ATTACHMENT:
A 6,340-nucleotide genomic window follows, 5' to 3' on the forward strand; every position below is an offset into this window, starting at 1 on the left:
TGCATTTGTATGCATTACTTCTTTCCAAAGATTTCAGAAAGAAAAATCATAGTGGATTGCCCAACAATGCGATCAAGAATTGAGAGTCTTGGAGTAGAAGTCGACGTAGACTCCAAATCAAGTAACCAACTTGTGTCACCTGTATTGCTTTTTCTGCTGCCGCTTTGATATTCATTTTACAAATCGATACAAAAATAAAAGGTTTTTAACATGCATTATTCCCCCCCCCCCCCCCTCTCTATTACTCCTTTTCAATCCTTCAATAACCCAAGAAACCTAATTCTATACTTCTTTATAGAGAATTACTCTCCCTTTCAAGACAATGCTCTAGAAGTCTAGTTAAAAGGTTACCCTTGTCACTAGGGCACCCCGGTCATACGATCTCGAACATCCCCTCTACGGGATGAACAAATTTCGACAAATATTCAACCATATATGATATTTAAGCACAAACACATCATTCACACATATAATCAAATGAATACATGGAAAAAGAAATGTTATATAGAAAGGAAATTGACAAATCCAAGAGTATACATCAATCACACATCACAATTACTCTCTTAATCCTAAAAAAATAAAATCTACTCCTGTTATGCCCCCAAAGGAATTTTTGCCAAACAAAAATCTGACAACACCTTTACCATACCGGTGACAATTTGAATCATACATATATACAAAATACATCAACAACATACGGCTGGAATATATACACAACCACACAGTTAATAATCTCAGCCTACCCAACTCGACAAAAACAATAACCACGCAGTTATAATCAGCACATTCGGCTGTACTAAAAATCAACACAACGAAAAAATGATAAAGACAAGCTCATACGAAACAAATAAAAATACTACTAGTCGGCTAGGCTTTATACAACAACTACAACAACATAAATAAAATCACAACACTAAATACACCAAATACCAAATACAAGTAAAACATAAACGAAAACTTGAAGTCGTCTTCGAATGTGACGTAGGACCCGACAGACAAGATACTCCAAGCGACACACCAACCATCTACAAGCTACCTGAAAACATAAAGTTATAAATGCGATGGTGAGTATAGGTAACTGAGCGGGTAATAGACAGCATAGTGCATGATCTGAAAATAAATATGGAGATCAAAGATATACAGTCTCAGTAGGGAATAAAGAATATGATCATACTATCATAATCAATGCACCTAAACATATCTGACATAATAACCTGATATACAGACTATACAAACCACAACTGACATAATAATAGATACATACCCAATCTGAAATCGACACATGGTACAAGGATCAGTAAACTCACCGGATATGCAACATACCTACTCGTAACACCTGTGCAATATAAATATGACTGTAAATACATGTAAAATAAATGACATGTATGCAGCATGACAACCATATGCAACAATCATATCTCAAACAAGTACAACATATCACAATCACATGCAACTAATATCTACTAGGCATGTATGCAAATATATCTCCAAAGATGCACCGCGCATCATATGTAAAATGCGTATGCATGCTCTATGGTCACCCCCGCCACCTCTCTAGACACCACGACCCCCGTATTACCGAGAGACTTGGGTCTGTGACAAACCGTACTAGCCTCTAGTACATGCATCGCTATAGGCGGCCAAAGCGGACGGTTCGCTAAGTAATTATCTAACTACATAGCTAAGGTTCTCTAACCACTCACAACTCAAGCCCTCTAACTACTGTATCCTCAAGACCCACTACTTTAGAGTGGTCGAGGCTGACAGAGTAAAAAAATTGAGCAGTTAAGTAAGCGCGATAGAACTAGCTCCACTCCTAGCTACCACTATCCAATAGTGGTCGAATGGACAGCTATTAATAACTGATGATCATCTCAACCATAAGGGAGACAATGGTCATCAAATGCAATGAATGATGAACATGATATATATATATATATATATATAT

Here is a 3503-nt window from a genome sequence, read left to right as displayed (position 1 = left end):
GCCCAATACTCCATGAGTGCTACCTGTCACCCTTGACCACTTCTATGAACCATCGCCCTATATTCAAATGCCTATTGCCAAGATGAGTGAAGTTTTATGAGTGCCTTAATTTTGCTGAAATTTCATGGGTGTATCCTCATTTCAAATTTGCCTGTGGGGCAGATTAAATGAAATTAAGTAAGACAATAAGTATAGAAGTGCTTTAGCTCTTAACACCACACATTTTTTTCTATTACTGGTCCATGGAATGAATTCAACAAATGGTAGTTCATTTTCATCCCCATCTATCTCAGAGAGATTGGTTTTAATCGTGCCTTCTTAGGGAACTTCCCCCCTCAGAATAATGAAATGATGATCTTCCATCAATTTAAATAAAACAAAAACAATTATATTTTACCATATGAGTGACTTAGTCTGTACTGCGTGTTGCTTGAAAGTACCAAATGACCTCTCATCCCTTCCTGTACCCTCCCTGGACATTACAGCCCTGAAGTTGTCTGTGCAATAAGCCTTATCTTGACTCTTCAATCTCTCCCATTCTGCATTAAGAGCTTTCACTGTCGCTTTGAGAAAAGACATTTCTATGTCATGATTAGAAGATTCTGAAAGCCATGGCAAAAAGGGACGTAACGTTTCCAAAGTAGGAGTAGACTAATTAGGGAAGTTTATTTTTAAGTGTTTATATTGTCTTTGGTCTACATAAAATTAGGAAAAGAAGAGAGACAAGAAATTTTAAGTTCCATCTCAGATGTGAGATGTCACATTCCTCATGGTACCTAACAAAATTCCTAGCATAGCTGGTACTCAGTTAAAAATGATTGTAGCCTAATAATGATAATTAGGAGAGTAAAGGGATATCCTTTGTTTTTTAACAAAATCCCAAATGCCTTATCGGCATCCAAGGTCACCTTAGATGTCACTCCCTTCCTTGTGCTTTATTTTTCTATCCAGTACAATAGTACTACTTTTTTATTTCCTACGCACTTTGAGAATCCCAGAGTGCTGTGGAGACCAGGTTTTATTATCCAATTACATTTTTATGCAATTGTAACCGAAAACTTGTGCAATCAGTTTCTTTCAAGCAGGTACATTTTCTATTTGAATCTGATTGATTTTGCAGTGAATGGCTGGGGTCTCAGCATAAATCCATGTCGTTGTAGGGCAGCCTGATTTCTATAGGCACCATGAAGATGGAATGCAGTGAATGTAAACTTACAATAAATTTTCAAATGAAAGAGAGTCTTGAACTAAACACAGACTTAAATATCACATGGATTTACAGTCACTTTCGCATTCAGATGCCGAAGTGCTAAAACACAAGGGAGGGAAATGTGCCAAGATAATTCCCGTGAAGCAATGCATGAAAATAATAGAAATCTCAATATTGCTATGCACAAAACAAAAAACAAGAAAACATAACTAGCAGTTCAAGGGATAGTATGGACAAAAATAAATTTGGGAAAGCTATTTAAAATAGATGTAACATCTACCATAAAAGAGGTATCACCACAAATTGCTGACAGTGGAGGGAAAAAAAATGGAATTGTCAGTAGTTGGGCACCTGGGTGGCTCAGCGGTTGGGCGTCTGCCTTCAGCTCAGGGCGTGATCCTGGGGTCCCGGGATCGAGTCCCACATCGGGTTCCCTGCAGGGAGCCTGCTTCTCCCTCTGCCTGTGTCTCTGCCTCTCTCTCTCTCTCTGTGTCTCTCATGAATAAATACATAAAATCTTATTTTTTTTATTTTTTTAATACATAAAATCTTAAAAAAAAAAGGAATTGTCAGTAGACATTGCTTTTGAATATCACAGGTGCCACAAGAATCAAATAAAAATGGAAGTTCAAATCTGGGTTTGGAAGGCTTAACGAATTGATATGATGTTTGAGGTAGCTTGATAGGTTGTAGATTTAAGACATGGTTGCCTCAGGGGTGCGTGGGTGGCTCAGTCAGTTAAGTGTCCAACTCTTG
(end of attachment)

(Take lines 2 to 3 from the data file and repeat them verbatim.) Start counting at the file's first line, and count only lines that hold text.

TGCATTTGTATGCATTACTTCTTTCCAAAGATTTCAGAAAGAAAAATCATAGTGGATTGCCCAACAATGCGATCAAGAATTGAGAGTCTTGGAGTAGAAGTCGACGTAGACTCCAAATCAAGTAACCAACTTGTGTCACCTGTATTGCTTTTTCTGCTGCCGCTTTGATATTCATTTTACAAATCGATACAAAAATAAAAGGTTTTTAACATGCATTATTCCCCCCCCCCCCCCCTCTCTATTACTCCTTTTCAATCCTTCAATAACCCAAGAAACCTAATTCTATACTTCTTTATAGAGAATTACTCTCCCTTTCAAGACAATGCTCTAGAAGTCTAGTTAAAAGGTTACCCTTGTCACTAGGGCACCCCGGTCATACGATCTCGAACATCCCCTCTACGGGATGAACAAATTTCGACAAATATTCAACCATATATGATATTTAAGCACAAACACATCATTCACACATATAATCAAATGAATACATGGAAAAAGAAATGTTATATAGAAAGGAAATTGACAAATCCAAGAGTATACATCAATCACACATCACAATTACTCTCTTAATCCTAAAAAAATAAAATCTACTCCTGTTATGCCCCCAAAGGAATTTTTGCCAAACAAAAATCTGACAACACCTTTACCATACCGGTGACAATTTGAATCATACATATATACAAAATACATCAACAACATACGGCTGGAATATATACACAACCACACAGTTAATAATCTCAGCCTACCCAACTCGACAAAAACAATAACCACGCAGTTATAATCAGCACATTCGGCTGTACTAAAAATCAACACAACGAAAAAATGATAAAGACAAGCTCATACGAAACAAATAAAAATACTACTAGTCGGCTAGGCTTTATACAACAACTACAACAACATAAATAAAATCACAACACTAAATACACCAAATACCAAATACAAGTAAAACATAAACGAAAACTTGAAGTCGTCTTCGAATGTGACGTAGGACCCGACAGACAAGATACTCCAAGCGACACACCAACCATCTACAAGCTACCTGAAAACATAAAGTTATAAATGCGATGGTGAGTATAGGTAACTGAGCGGGTAATAGACAGCATAGTGCATGATCTGAAAATAAATATGGAGATCAAAGATATACAGTCTCAGTAGGGAATAAAGAATATGATCATACTATCATAATCAATGCACCTAAACATATCTGACATAATAACCTGATATACAGACTATACAAACCACAACTGACATAATAATAGATACATACCCAATCTGAAATCGACACATGGTACAAGGATCAGTAAACTCACCGGATATGCAACATACCTACTCGTAACACCTGTGCAATATAAATATGACTGTAAATACATGTAAAATAAATGACATGTATGCAGCATGACAACCATATGCAACAATCATATCTCAAACAAGTACAACATATCACAATCACATGCAACTAATATCTACTAGGCATGTATGCAAATATATCTCCAAAGATGCACCGCGCATCATATGTAAAATGCGTATGCATGCTCTATGGTCACCCCCGCCACCTCTCTAGACACCACGACCCCCGTATTACCGAGAGACTTGGGTCTGTGACAAACCGTACTAGCCTCTAGTACATGCATCGCTATAGGCGGCCAAAGCGGACGGTTCGCTAAGTAATTATCTAACTACATAGCTAAGGTTCTCTAACCACTCACAACTCAAGCCCTCTAACTACTGTATCCTCAAGACCCACTACTTTAGAGTGGTCGAGGCTGACAGAGTAAAAAAATTGAGCAGTTAAGTAAGCGCGATAGAACTAGCTCCACTCCTAGCTACCACTATCCAATAGTGGTCGAATGGACAGCTATTAATAACTGATGATCATCTCAACCATAAGGGAGACAATGGTCATCAAATGCAATGAATGATGAACATGATATATATATATATATATATATAT

Here is a 3503-nt window from a genome sequence, read left to right as displayed (position 1 = left end):